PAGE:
PORTS OF CALL -- Works of
Chabrier, Sibelius, Ibert, Alfvén, Borodin,
Smetana and Tchaikovsky
Eiji Oue (that's "AY-jee OH-way") leads the Minnesota Orchestra in another
potpourri CD for hi-end Reference Recordings, encoded two years ago in
Minneapolis' Orchestra Hall. Earlier, RR-71 offered Exotic Dances from
the Opera, while RR-79 appended music by Debussy, Chabrier, Schumann
and Ravel to the last-named composer's orchestral transcription of
Mussorgsky's Pictures at an Exhibition. The orchestra retains
its sleekness under the efficient, still-young Oue, Hiroshima-born and
a pupil of the same Hideo Saito who was Ozawa's sensei, although
Ref-Rec—how to say this?—has recorded them at some distance, as if
suspended somewhere between the main-floor and ceiling. Let me add,
however, that my system doesn't (by choice) have "surround sound,"
or special hardware to reproduce the "High Definition Compatible Digital"
process Ref-Rec uses. If I still cherish the sound that Aubord and
Nickrenz recorded for Vox, not only in Minneapolis but in St. Louis
and Cincinnati, that was in the dear dead days of analog.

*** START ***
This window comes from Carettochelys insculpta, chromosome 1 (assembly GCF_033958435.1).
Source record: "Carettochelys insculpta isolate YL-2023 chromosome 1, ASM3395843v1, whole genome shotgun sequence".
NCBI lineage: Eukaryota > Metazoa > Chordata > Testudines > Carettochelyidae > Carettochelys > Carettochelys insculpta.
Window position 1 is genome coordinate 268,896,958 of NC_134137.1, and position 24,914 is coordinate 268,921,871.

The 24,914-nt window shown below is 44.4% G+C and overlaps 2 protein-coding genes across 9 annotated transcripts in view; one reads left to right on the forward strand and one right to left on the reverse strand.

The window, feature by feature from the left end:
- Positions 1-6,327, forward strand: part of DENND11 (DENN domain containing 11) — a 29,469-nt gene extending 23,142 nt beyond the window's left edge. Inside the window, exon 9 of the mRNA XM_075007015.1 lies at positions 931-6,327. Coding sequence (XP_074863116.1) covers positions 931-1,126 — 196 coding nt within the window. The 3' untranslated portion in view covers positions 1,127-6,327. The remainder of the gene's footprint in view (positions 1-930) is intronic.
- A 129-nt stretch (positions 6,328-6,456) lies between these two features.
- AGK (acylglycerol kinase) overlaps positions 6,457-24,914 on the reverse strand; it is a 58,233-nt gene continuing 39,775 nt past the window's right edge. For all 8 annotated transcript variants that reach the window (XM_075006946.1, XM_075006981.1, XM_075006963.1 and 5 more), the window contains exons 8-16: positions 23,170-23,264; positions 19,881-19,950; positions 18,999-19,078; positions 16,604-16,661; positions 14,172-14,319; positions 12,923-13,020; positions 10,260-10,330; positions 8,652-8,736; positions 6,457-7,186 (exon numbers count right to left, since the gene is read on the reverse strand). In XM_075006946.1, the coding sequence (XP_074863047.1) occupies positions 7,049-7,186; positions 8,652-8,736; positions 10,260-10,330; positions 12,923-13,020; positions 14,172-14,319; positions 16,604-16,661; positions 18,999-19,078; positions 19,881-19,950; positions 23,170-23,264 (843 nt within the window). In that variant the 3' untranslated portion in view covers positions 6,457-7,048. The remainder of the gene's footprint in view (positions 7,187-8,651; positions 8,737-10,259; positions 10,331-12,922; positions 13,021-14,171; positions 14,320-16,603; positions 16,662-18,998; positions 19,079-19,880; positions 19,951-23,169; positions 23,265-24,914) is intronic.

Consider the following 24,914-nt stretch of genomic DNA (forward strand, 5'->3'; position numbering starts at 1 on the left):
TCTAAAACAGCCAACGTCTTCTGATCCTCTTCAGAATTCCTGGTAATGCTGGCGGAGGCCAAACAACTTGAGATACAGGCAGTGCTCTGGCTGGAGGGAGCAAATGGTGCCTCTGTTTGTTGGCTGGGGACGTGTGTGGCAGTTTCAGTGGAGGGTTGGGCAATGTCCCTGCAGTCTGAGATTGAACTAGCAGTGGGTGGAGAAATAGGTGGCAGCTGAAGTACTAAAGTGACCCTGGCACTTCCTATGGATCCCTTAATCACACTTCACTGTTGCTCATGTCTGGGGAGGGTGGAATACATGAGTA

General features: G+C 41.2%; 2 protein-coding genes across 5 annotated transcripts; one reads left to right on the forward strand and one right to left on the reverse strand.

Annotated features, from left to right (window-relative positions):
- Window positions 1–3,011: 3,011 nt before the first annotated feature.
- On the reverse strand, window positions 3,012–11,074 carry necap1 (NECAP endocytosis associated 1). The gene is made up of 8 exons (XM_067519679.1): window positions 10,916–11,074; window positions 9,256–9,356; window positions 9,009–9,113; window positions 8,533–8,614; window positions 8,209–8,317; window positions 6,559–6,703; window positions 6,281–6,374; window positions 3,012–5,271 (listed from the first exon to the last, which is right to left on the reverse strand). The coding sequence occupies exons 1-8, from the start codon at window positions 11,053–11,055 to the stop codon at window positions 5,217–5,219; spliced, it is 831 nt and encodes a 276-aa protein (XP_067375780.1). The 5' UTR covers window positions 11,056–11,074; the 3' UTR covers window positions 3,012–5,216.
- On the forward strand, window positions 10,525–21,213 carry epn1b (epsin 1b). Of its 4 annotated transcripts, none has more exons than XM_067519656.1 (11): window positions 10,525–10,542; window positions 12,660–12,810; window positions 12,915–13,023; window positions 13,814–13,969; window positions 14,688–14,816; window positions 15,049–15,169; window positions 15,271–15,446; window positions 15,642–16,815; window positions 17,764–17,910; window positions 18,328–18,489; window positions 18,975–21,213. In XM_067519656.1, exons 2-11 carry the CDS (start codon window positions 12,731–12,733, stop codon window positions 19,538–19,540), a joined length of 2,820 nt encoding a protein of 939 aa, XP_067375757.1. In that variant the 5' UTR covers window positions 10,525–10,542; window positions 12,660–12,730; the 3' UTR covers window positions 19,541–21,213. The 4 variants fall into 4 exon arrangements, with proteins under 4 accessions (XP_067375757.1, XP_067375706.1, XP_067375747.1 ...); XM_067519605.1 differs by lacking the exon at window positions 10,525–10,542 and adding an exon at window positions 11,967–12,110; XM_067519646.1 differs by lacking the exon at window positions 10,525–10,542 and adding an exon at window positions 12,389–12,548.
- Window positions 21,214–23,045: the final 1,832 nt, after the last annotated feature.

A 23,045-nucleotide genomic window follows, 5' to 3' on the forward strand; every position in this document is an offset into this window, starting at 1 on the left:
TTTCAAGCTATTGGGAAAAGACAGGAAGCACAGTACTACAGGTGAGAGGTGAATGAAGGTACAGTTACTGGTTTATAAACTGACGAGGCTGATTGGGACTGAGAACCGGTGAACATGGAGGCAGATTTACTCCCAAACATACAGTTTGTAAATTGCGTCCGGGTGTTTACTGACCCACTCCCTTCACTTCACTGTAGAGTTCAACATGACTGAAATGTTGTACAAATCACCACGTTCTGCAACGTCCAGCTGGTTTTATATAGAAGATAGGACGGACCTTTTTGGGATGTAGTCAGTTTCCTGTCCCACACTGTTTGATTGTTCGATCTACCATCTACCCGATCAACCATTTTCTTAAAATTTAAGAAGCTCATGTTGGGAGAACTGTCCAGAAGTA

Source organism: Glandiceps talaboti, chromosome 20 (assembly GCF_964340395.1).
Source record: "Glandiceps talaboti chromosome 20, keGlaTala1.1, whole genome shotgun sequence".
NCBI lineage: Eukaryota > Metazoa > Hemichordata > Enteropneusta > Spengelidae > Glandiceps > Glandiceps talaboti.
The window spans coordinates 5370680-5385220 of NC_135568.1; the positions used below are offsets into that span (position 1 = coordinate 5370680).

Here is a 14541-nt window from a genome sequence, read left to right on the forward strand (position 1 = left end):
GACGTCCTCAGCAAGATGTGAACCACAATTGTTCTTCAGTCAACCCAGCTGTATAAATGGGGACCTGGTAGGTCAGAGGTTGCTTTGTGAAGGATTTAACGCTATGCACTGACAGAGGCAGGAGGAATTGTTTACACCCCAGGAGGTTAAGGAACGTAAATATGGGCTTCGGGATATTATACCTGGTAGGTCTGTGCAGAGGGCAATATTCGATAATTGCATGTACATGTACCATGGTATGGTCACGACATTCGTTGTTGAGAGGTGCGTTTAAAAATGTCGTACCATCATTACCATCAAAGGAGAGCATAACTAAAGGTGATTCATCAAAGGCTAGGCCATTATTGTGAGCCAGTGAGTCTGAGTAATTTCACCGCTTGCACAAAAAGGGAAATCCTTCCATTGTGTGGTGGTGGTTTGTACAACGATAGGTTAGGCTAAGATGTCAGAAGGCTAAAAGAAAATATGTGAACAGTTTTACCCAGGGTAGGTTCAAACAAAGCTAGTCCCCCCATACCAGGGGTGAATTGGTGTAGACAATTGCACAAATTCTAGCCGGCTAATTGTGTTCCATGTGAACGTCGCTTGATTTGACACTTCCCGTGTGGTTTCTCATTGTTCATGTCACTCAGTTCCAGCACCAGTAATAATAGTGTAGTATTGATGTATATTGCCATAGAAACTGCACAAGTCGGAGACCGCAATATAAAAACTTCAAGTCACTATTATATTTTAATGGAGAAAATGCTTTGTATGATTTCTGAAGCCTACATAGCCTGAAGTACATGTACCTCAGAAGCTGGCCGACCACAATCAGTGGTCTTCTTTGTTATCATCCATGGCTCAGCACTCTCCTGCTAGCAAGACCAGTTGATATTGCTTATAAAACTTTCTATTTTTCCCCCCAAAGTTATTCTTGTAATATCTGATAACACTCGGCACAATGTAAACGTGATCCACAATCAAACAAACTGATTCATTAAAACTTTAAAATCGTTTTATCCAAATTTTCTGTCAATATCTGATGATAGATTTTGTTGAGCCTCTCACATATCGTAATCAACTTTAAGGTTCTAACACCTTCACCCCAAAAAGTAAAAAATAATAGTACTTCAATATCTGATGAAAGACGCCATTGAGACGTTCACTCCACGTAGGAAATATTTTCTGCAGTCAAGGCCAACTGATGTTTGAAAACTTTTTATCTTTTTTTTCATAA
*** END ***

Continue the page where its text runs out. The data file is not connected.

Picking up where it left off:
Minnesota Orchestra/Eiji Oue, cond.
Reference Recordings RR-80 (F) (DDD) TT: 76:03
BUY NOW FROM AMAZON
To the business at hand, beginning with Chabrier's España
Rhapsody and ending with Tchaikovsky's Capriccio italien, Oue
and his orchestra since 1995 visit Finlandia, then the Mediterranean
of Ibert's Escales (which gives the collection its title), then
return to Scandinavia for Swedish Hugo Alfvén's Midsummer Vigil
(Revel would be an apter noun), after that head for The Steppes
of Central Asia explored by Borodin, and scull in Smetana's The
Moldau (sure'n this isn't Vltava) before joining Tchaikovsky's
holiday tour in Italy. On balance, unexpectedly, Sibelius receives the
most characterful performance. The rest, though, is mostly generic
music-making, of the kind that needs a score to differentiate Chabrier's
Aragon from Ibert's Valencia, the final port of call. Oue misses that
distinction, and numerous others across the map. A handsome program insert
has Music Appreciation-type annotations by Twin Cities' veteran Mary Ann Feldman
—knowledgeable but gushy.
R.D. (NOV. 1999)